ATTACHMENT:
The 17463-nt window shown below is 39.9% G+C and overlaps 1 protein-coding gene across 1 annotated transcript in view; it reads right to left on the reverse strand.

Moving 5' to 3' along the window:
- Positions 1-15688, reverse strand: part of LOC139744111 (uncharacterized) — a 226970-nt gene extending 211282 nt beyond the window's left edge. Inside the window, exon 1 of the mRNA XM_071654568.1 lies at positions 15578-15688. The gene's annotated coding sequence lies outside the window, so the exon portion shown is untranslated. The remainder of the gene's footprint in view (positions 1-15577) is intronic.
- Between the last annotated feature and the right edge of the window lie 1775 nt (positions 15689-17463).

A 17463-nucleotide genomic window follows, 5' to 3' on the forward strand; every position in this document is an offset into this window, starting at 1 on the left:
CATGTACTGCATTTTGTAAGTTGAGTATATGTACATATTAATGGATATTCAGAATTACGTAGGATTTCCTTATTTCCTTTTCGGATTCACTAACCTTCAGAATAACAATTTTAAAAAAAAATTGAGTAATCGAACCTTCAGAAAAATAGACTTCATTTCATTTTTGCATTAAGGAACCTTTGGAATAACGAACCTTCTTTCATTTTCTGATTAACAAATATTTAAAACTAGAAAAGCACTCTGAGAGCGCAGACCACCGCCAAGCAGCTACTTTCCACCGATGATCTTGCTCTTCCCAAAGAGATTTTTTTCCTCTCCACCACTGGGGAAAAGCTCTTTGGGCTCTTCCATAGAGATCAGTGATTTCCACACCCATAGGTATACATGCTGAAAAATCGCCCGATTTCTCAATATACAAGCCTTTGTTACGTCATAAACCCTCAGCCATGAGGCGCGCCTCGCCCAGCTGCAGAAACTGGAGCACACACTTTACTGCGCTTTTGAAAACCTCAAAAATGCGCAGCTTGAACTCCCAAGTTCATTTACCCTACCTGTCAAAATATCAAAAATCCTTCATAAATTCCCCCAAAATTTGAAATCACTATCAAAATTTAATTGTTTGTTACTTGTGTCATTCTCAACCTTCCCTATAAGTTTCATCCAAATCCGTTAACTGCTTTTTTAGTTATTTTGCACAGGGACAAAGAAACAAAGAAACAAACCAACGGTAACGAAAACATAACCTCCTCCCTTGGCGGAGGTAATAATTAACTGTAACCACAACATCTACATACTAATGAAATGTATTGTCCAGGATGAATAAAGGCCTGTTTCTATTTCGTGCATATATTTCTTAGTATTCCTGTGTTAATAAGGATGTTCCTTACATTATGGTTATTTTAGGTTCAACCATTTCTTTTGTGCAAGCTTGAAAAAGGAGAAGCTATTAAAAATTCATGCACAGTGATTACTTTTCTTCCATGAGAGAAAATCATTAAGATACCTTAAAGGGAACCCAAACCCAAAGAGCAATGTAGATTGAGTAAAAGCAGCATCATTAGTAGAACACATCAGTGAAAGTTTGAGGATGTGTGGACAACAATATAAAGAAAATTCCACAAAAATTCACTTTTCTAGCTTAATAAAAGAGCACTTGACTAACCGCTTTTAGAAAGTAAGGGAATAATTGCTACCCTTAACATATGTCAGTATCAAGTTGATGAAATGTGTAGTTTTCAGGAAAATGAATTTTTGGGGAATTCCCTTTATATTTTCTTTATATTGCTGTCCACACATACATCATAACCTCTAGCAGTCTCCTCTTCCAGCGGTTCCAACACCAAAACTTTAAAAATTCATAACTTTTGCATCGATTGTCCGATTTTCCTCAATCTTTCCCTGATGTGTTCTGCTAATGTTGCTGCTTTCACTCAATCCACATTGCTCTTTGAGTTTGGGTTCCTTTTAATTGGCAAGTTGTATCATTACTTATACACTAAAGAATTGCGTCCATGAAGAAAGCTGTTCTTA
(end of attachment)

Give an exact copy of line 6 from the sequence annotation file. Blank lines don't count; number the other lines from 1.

CATGTACTGCATTTTGTAAGTTGAGTATATGTACATATTAATGGATATTCAGAATTACGTAGGATTTCCTTATTTCCTTTTCGGATTCACTAACCTTCAGAATAACAATTTTAAAAAAAAATTGAGTAATCGAACCTTCAGAAAAATAGACTTCATTTCATTTTTGCATTAAGGAACCTTTGGAATAACGAACCTTCTTTCATTTTCTGATTAACAAATATTTAAAACTAGAAAAGCACTCTGAGAGCGCAGACCACCGCCAAGCAGCTACTTTCCACCGATGATCTTGCTCTTCCCAAAGAGATTTTTTTCCTCTCCACCACTGGGGAAAAGCTCTTTGGGCTCTTCCATAGAGATCAGTGATTTCCACACCCATAGGTATACATGCTGAAAAATCGCCCGATTTCTCAATATACAAGCCTTTGTTACGTCATAAACCCTCAGCCATGAGGCGCGCCTCGCCCAGCTGCAGAAACTGGAGCACACACTTTACTGCGCTTTTGAAAACCTCAAAAATGCGCAGCTTGAACTCCCAAGTTCATTTACCCTACCTGTCAAAATATCAAAAATCCTTCATAAATTCCCCCAAAATTTGAAATCACTATCAAAATTTAATTGTTTGTTACTTGTGTCATTCTCAACCTTCCCTATAAGTTTCATCCAAATCCGTTAACTGCTTTTTTAGTTATTTTGCACAGGGACAAAGAAACAAAGAAACAAACCAACGGTAACGAAAACATAACCTCCTCCCTTGGCGGAGGTAATAATTAACTGTAACCACAACATCTACATACTAATGAAATGTATTGTCCAGGATGAATAAAGGCCTGTTTCTATTTCGTGCATATATTTCTTAGTATTCCTGTGTTAATAAGGATGTTCCTTACATTATGGTTATTTTAGGTTCAACCATTTCTTTTGTGCAAGCTTGAAAAAGGAGAAGCTATTAAAAATTCATGCACAGTGATTACTTTTCTTCCATGAGAGAAAATCATTAAGATACCTTAAAGGGAACCCAAACCCAAAGAGCAATGTAGATTGAGTAAAAGCAGCATCATTAGTAGAACACATCAGTGAAAGTTTGAGGATGTGTGGACAACAATATAAAGAAAATTCCACAAAAATTCACTTTTCTAGCTTAATAAAAGAGCACTTGACTAACCGCTTTTAGAAAGTAAGGGAATAATTGCTACCCTTAACATATGTCAGTATCAAGTTGATGAAATGTGTAGTTTTCAGGAAAATGAATTTTTGGGGAATTCCCTTTATATTTTCTTTATATTGCTGTCCACACATACATCATAACCTCTAGCAGTCTCCTCTTCCAGCGGTTCCAACACCAAAACTTTAAAAATTCATAACTTTTGCATCGATTGTCCGATTTTCCTCAATCTTTCCCTGATGTGTTCTGCTAATGTTGCTGCTTTCACTCAATCCACATTGCTCTTTGAGTTTGGGTTCCTTTTAATTGGCAAGTTGTATCATTACTTATACACTAAAGAATTGCGTCCATGAAGAAAGCTGTTCTTA